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While reviewing an SPA web application the backend API server was reflecting the Origin header from a credentialed request in the Access-Control-Allow-Origin header of the response with Access-Control-Allow-Credentials set to true.

I don't believe there is a CORS issue here as for most of the endpoints there were preflight requests performed except for an authentication request where the Origin was also reflected in the ACAO header. Does this mean that an attacker could cause a victim to login to this site by issuing an authentication request from their own attacking server as there was no preflight request before receiving an Authorization token? Is there any difference or security considerations if the ACAO header is reflecting the Origin header for credentialed requests as opposed to having it set to a wildcard (*)?

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  • Do the preflights not also reflect the attacker's Origin header? If they do, then preflighting doesn't actually prevent anything, Origin-wise (it might prevent things like using certain headers, if for some reason it only allows those headers from first-party sites).
    – CBHacking
    Nov 14, 2021 at 0:51

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the backend API server was reflecting the Origin header from a credentialed request in the Access-Control-Allow-Origin header

I assume by this you meant that it's reflecting arbitrary Origins, not just trusted ones? Assuming that the API uses cookies (or HTTP basic/digest auth, which is rare), then this is absolutely a problem.

I don't believe there is a CORS issue here as for most of the endpoints there were preflight requests performed

Do those preflights actually block the request if it comes from an untrusted origin? Usually if a server is reflecting arbitrary origins in ACAO, it does that for both preflight and non-preflight requests, and usually if it supports preflights at all, it always returns the same set of CORS permissions (aside from ACAO) in all preflight responses (or at least all that have allowed origins).

Preflights by themselves don't inherently prevent CORS issues. They're a "checkpoint" of a sort - a place where security controls can be enforced - but that depends on them being configured correctly, and "reflect the origin in ACAO, plus ACAC: true" is definitely not configured correctly.

Does this mean that an attacker could cause a victim to login to this site by issuing an authentication request from their own attacking server

Sounds like you're describing "login CSRF", which most sites are vulnerable to (it's possible to put at least some protections in place against it, but almost nobody does). How big of a deal it is depends on things like how likely the user is to notice being signed into the wrong account, and how big the risk of the user sending sensitive data to the wrong account would be, and so on. Of course, it's also possible it won't even work, because...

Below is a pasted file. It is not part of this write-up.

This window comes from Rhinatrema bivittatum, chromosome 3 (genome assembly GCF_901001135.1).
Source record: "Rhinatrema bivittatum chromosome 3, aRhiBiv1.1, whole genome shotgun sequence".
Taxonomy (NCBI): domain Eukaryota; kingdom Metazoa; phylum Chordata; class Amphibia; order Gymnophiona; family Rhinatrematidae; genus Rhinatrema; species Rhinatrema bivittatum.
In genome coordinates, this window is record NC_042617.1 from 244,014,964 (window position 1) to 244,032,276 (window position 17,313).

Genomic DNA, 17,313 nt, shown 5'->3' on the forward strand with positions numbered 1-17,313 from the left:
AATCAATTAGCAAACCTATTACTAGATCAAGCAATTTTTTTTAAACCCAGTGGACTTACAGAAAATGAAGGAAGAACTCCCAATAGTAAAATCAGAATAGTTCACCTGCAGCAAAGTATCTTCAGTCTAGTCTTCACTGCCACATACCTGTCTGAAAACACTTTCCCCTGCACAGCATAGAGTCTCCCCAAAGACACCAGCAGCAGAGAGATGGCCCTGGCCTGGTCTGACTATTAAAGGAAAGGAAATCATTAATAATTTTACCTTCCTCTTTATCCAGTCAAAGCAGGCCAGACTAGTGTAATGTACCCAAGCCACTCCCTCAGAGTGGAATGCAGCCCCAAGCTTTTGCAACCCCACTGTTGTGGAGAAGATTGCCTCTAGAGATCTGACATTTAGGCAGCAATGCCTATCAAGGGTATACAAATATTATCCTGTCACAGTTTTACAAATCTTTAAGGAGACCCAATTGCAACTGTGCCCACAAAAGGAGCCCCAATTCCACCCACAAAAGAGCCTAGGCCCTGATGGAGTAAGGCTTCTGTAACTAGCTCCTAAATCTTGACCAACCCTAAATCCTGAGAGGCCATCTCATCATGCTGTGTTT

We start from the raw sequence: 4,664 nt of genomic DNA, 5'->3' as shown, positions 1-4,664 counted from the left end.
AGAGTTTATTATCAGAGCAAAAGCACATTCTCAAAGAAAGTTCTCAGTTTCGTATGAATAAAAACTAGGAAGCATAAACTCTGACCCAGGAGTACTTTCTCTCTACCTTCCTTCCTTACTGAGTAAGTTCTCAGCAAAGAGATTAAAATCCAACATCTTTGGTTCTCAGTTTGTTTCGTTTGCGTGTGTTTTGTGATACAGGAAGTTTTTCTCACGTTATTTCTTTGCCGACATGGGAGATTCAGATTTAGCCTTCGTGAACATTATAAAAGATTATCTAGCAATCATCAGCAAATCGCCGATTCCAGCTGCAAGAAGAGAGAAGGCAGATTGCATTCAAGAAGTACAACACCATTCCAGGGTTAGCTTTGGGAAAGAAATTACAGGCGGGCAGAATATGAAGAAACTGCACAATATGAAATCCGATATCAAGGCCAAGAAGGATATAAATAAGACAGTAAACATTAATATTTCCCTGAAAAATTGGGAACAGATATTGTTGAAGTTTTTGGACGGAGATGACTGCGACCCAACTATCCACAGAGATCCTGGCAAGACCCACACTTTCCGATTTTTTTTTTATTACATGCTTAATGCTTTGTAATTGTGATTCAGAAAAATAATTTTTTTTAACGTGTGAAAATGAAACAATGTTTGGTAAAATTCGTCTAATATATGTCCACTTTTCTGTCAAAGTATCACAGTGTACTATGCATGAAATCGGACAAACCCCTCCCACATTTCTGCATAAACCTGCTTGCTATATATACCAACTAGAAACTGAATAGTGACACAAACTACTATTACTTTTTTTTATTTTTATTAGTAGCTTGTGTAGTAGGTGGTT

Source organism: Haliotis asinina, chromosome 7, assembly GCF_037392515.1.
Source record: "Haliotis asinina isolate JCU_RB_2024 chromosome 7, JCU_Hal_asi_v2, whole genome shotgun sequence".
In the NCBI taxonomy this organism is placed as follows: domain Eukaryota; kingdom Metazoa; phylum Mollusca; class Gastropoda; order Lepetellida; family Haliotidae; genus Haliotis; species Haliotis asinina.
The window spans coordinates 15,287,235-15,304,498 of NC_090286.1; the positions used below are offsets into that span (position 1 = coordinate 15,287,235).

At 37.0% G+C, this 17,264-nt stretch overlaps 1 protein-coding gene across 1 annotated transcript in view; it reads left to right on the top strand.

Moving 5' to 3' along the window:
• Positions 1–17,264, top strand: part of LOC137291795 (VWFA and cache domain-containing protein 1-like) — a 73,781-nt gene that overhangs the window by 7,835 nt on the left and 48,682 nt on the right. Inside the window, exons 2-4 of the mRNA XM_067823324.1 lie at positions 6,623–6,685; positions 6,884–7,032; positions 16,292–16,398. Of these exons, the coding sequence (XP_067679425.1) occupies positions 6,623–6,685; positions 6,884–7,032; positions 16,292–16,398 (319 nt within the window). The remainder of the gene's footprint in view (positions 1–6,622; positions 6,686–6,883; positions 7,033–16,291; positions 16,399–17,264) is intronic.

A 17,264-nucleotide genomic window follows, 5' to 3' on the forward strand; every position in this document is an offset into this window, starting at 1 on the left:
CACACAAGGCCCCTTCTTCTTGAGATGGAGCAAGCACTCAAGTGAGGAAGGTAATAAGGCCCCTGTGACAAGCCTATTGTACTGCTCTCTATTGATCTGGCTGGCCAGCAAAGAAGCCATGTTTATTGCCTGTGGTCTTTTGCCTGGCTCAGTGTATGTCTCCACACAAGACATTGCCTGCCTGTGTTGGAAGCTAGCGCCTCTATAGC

... before receiving an Authorization token

If by "Authorization token" you mean "Bearer token", sent in the HTTP request header "Authorization"... then all of this is irrelevant. CORS misconfiguration, like CSRF, is only really a threat when the user is authenticated via something that the browser will send automatically (cookies or HTTP basic/digest auth). Bearer auth tokens are not sent automatically, so for them there is basically no risk of either CSRF (even login CSRF, because the returned token won't be stored in the relevant site) or CORS misconfig (because without knowing the header, it can't be set by the attacker, so the attacker's requests will be unauthenticated, there's no way to steal data from the user's account or take actions on the user's behalf).

It's the important details of how your auth works, like whether you use cookies or Bearer tokens, that really matter for questions like this!

Is there any difference or security considerations if the ACAO header is reflecting the Origin header for credentialed requests as opposed to having it set to a wildcard (*)?

Leaving aside the possibility of Bearer tokens, yes there absolutely is! Combining ACAO: * and ACAC: true is a violation of the spec and the client is required to treat it as though ACAC was false / absent. Obviously that's not the case for ACAO with an actual origin, or else ACAC would never have a meaning at all. Because ACAO: * is always treated as uncredentialed, it it can't be used to steal private information from the server. This doesn't prevent CSRF, of course, but usually you don't need XHR/fetch to do CSRF at all.

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  • Thanks for the info, that answers my question for the most part. Yes, I do mean it was reflecting arbitrary origins, not only trusted ones. Should have been more specific about the wording as I meant 'Bearer token' instead of 'Authorization token'. For a bit more context, in the preflight request the application also mirrored the Origin header from the request in the ACAO header with ACAC set to true. But it seems the fact that they are using a Bearer token is mitigating their risk as it wont be sent by the browser automatically. Nov 15, 2021 at 21:40
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    @RespectableMan1337 Correct, assuming that you don't also use cookies for auth (or things like trusting specific IPs / subnets implicitly). I've seen systems that are nominally using bearer auth, but in practice they also set the token in a cookie, and will accept the token either in the header or in a cookie. That is at risk of CSRF and CORS attacks. But as long as the server requires something that the attacker doesn't know (e.g. auth token) and that the browser doesn't send automatically (i.e. not a cookie), you're fine.
    – CBHacking
    Nov 17, 2021 at 7:08

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